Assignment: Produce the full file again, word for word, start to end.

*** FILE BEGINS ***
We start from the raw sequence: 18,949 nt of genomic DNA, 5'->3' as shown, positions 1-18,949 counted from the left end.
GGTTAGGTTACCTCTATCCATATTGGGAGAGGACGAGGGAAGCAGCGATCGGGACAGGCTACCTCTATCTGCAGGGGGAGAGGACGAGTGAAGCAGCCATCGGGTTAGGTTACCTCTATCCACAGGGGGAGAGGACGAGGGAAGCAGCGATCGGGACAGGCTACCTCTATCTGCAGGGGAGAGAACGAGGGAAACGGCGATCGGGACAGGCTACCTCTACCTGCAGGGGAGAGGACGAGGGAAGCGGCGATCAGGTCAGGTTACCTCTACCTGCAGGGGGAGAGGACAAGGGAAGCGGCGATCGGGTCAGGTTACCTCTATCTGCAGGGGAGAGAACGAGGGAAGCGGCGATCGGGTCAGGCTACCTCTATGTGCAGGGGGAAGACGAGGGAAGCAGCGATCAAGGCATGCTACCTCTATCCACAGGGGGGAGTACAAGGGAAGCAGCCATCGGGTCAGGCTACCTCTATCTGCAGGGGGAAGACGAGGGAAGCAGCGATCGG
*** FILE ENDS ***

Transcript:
We start from the raw sequence: 18,949 nt of genomic DNA, 5'->3' as shown, positions 1-18,949 counted from the left end.
GGTTAGGTTACCTCTATCCATATTGGGAGAGGACGAGGGAAGCAGCGATCGGGACAGGCTACCTCTATCTGCAGGGGGAGAGGACGAGTGAAGCAGCCATCGGGTTAGGTTACCTCTATCCACAGGGGGAGAGGACGAGGGAAGCAGCGATCGGGACAGGCTACCTCTATCTGCAGGGGAGAGAACGAGGGAAACGGCGATCGGGACAGGCTACCTCTACCTGCAGGGGAGAGGACGAGGGAAGCGGCGATCAGGTCAGGTTACCTCTACCTGCAGGGGGAGAGGACAAGGGAAGCGGCGATCGGGTCAGGTTACCTCTATCTGCAGGGGAGAGAACGAGGGAAGCGGCGATCGGGTCAGGCTACCTCTATGTGCAGGGGGAAGACGAGGGAAGCAGCGATCAAGGCATGCTACCTCTATCCACAGGGGGGAGTACAAGGGAAGCAGCCATCGGGTCAGGCTACCTCTATCTGCAGGGGGAAGACGAGGGAAGCAGCGATCGG